by Travis Jeppesen on July 3, 2009
On a recent trip to Paris, I was lucky enough to catch an exhibition of Duane Hanson, whose work I’ve long admired in reproduction but seldom seen in actuality. The sculptures most people and I know best stem from the latter half of his career, when he took to creating lifelike reproductions of mostly white trash. People that most people consider to be white trash. I don’t use that term in a derogatory sense; these are the people you will likely be surrounded by your whole life in America, unless you come from a place like New York or Los Angeles or are incredibly wealthy and choose to live isolated among other incredibly wealthy people. I don’t know that I buy the argument that Hanson’s work comes out of social realism. That would imply that whatever social commentary you can wrench out of his work is more important than other factors, such as the mood evoked by the sculptures. That a profound melancholy haunts all of these sculptures dispels that notion. I would go so far as to say that Hanson is more of a melancholist than a social realist. At the same time, it is difficult to tell whether he has any real compassion for his subjects or not. He chose to live in south Florida for the vast majority of his life. I’m also from south Florida, and while I didn’t grow up there, I spent enough time there as a child and adolescent to recognize that it’s one of the trashiest regions of the United States. I think there are many ways you can interpret Hanson’s attitude towards his subjects – and the most popular of them are condescending. You can say he has great empathy for the subjects he depicts, which implies that he feels sorry for them, or you can say he depicts them in a very brutal manner, meaning he is making fun of them. This points to a problem of interpretation within the context of the art world, though – not within Hanson’s work.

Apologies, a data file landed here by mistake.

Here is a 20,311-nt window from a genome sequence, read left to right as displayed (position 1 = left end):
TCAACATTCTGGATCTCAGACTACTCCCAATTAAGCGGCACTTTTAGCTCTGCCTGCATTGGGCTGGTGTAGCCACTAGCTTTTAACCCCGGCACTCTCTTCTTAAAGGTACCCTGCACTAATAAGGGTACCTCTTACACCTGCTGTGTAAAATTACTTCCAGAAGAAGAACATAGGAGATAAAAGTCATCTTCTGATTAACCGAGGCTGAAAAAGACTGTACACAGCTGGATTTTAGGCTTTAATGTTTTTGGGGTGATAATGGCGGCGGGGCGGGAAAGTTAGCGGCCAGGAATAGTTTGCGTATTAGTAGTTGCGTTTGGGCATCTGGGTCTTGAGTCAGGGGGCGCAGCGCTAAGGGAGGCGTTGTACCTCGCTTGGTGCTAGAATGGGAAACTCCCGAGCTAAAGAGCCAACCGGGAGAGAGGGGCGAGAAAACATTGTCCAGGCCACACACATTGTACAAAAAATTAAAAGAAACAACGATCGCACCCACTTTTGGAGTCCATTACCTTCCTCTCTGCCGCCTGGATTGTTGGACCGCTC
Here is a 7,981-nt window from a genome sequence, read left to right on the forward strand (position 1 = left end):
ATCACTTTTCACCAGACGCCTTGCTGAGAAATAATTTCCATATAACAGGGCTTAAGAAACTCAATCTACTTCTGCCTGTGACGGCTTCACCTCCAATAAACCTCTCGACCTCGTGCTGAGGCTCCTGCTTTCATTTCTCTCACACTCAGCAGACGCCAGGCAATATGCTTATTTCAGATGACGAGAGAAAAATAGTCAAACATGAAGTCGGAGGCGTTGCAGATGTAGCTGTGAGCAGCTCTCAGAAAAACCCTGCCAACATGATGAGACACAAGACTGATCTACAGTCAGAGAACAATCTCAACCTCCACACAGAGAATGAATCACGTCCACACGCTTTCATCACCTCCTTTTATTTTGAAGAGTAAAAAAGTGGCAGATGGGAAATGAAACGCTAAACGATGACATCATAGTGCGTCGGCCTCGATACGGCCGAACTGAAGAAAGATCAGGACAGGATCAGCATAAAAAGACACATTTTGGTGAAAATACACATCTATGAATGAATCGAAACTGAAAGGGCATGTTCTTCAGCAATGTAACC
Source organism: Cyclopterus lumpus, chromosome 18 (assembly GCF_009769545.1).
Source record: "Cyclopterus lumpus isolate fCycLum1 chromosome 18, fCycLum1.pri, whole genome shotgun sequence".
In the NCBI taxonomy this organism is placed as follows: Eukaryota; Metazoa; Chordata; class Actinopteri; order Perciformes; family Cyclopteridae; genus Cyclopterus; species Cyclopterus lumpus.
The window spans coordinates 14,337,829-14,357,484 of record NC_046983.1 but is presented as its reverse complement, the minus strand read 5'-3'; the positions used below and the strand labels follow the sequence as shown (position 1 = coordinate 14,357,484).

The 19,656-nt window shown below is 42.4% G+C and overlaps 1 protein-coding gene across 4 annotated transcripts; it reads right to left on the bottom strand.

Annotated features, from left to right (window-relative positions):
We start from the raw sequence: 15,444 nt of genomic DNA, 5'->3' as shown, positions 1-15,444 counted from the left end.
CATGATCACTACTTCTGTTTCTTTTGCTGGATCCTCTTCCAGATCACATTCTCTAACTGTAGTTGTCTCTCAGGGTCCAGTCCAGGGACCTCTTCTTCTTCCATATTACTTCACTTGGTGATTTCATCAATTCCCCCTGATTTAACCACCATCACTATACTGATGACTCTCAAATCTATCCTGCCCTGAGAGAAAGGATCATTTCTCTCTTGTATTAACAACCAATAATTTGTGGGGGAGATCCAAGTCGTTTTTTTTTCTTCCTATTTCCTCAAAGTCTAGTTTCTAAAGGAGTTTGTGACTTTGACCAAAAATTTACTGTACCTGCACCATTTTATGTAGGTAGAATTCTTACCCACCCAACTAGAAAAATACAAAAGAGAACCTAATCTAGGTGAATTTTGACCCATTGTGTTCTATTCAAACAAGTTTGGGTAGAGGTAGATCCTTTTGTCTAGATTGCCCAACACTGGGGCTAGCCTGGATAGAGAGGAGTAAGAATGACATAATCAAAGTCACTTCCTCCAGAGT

Duane Hanson – “Illusions Perdues”
Galerie Emmanuel Perrotin
Through July 11th, 2009